Film review: THE ENDLESS, by Nick Gardener from ‘Built For Speed’

Some may recall filmmakers Justin Benson and Aaron Moorhead’s intriguing and perplexing doomsday cult drama Resolution from 2012. While not a sequel to that film, sci-fi/ horror flick The Endless explores a similar world in equally odd, brain-twisting fashion.

This is one of those labour of love movie projects in which the producers, in this case Benson and Moorhead, are also the writers, directors and stars. The two play brothers Justin and Aaron Smith who, some years earlier, escaped a UFO cult that had set up a creepy commune in a remote Californian forest. While glad to have freed themselves from the cult’s clutches, the two 30-something hipsters and in particular Aaron, have become increasingly disillusioned with their lives as cleaners. When a mysterious video arrives featuring an attractive female cult member, they decide to revisit the group. At first their experience is something like a school camp but as their stay extends, strange events start to occur: people seem to vanish into thin air, objects appear from nowhere and there are two moons in the sky. Then it gets weirder. Are the two young guys victims of drug-induced hallucinations, mass hypnotic suggestions or is it all the work of a supernatural power and possibly a giant monster living in the forest?

This is one of those films where half way through the audience is asking ‘what the hell is going on?’. It becomes increasingly strange as, like the TV show Lost, it mixes the personal drama of self-discovery with sci-fi mystery.

With it’s washed-out colour, the film has the look of a fading memory which adds another layer of intrigue. Having established a relatively benign, even appealing, setting of country roads and forest camp sites, Benson and Moorhead introduce other-worldly elements with subtle but unnerving effectiveness; they also throw in pop out scares to raise the anxiety level.

The film would have been more potent had the lead characters been more sympathetic. Aaron and particularly Justin are a little whiny and irritating and there isn’t enough sense of deep psychological wounds that might have made their return to the camp more compelling.

Still, The Endless is intriguing and inventive enough to keep audiences feverishly guessing throughout its near two hour running time.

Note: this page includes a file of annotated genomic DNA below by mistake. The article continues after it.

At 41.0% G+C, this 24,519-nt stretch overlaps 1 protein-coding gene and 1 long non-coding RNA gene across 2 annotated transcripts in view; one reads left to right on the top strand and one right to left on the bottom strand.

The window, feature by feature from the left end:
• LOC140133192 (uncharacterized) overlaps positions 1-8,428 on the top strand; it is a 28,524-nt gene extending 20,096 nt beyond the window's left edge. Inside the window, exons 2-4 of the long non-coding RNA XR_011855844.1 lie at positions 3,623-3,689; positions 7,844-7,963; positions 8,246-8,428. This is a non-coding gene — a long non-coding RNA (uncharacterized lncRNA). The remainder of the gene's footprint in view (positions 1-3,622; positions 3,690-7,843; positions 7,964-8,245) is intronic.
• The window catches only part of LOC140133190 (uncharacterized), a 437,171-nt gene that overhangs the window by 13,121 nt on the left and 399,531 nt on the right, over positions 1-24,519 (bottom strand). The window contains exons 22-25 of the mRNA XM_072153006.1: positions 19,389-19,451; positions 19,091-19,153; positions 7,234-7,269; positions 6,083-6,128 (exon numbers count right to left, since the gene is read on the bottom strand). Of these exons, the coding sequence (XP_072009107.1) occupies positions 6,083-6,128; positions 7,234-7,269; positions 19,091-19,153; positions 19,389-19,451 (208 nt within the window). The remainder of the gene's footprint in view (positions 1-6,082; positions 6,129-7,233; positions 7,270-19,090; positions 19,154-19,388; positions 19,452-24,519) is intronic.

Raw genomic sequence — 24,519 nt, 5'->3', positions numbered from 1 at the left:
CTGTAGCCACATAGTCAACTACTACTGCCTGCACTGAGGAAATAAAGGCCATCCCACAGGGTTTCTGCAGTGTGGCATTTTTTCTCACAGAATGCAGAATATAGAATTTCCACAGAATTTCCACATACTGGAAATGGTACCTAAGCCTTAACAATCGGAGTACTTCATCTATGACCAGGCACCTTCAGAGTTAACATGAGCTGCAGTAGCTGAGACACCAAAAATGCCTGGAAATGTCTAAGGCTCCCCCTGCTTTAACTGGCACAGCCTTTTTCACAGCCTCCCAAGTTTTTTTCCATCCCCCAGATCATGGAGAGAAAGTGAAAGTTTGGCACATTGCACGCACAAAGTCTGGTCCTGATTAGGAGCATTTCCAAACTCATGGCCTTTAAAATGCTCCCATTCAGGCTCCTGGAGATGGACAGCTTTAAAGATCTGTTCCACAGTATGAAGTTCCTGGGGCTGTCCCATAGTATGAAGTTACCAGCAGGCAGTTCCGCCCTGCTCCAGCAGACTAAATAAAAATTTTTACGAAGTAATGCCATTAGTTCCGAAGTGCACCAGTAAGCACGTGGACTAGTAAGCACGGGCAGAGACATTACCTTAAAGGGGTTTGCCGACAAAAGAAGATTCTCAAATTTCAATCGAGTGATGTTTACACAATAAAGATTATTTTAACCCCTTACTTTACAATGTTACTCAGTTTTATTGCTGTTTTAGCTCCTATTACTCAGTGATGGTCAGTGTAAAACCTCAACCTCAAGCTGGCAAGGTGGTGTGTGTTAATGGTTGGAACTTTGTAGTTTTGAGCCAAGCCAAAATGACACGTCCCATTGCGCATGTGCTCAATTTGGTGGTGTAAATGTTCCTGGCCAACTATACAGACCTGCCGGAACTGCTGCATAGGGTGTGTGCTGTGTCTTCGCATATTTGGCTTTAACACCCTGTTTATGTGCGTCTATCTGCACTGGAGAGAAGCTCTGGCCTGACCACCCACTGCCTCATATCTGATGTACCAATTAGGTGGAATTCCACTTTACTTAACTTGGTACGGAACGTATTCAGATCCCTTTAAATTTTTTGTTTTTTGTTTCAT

Nick’s rating: ***1/2

Genre: Sci-fi/ horror.

Classification: M.

Director(s): Justin Benson, Aaron Moorhead.

Release date: 15th Mar 2018.

Running time: 111 mins.

Reviewer: Nick Gardener can be heard on “Built For Speed” every Friday night from 8-10pm right here on 88.3 Southern FM.  Nick can also be heard on “The Good, The Bad, The Ugly Film Show” podcast.


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Songs of Hope prayer psalm for Sunday 15Apr18 was Psalm 10, a prayer for help


WRITE NOW – tonight – my lovely friend, our passionate reader Stewart will talk about his chosen book and I have some interesting articles. Please join me, Gaytana


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Film review: THE DIVINE ORDER, by Nick Gardener from ‘Built For Speed’

It’s staggering to think that as late as 1971 women were not legally entitled to vote in Switzerland. The inspiring, feel-good, if at times predictable, Swiss film Divine Order dramatises the fight for that right.

Set in a picturesque but culturally repressed Swiss village the film stars Marie Leuenberger as Nora, a timid housewife who becomes a beacon for women’s rights. At first alienated from the growing women’s movement of the early 1970’s, Nora begins to change her thinking as she tires of a life making meals and washing socks for her husband, two boys and miserable bullying father-in-law. Wanting to work but being legally banned from doing so without her husband’s (Maximilian Simonischek) permission, Nora’s disenchantment with her lot sees her embrace feminism and cause of women’s suffrage.

Encountering hostile resistance not the least of which comes from hard-bitten town matriarch and head of the women’s social club, Mrs Wipf (Therese Affecter) Nora begins to gather supporters and initiates political action, including strikes, in the name of their cause.

The Divine Order is a familiar but pleasing and at times moving blend of grass roots political activism, personal reinvention, empowerment and female solidarity.

Leunenberger gives Nora a perfectly judged mix of painful self-doubt and growing strength and it’s no coincidence her name evokes Ibsen’s A Doll’s House. Sibylle Brunner is also unforgettable as the no-nonsense Vroni, an older woman damaged by her attempt years earlier to establish an independent life. While many of the males are stereotyped pigs some are allowed more layers than we might have expected. Simonischek is very good as Nora’s husband making him a nuanced character who believes in women’s right to vote but feels compelled to comply with the village’s prevailing patriarchal attitudes.

While shot in a low-key style, the film captures the tumultuous times quite well even though the social revolutions are mostly happening outside the village. For all its political aspirations this is largely a feel-good drama a little like Pride which movingly portrayed the quest for gay rights and workers’ rights in Thatcher’s Britain in the 1980’s.

Well-paced and with fine use of music, The Divine Order is a thoroughly enjoyable piece of cinema although not the potent drama it could have been.

Nick’s rating: ***1/2

Genre: Historical drama.

Classification: M.

Director(s): Petra Biondina Volpe.

Release date: 22nd Mar 2018.

Running time: 96 mins.

Reviewer: Nick Gardener can be heard on “Built For Speed” every Friday night from 8-10pm right here on 88.3 Southern FM.  Nick can also be heard on “The Good, The Bad, The Ugly Film Show” podcast.

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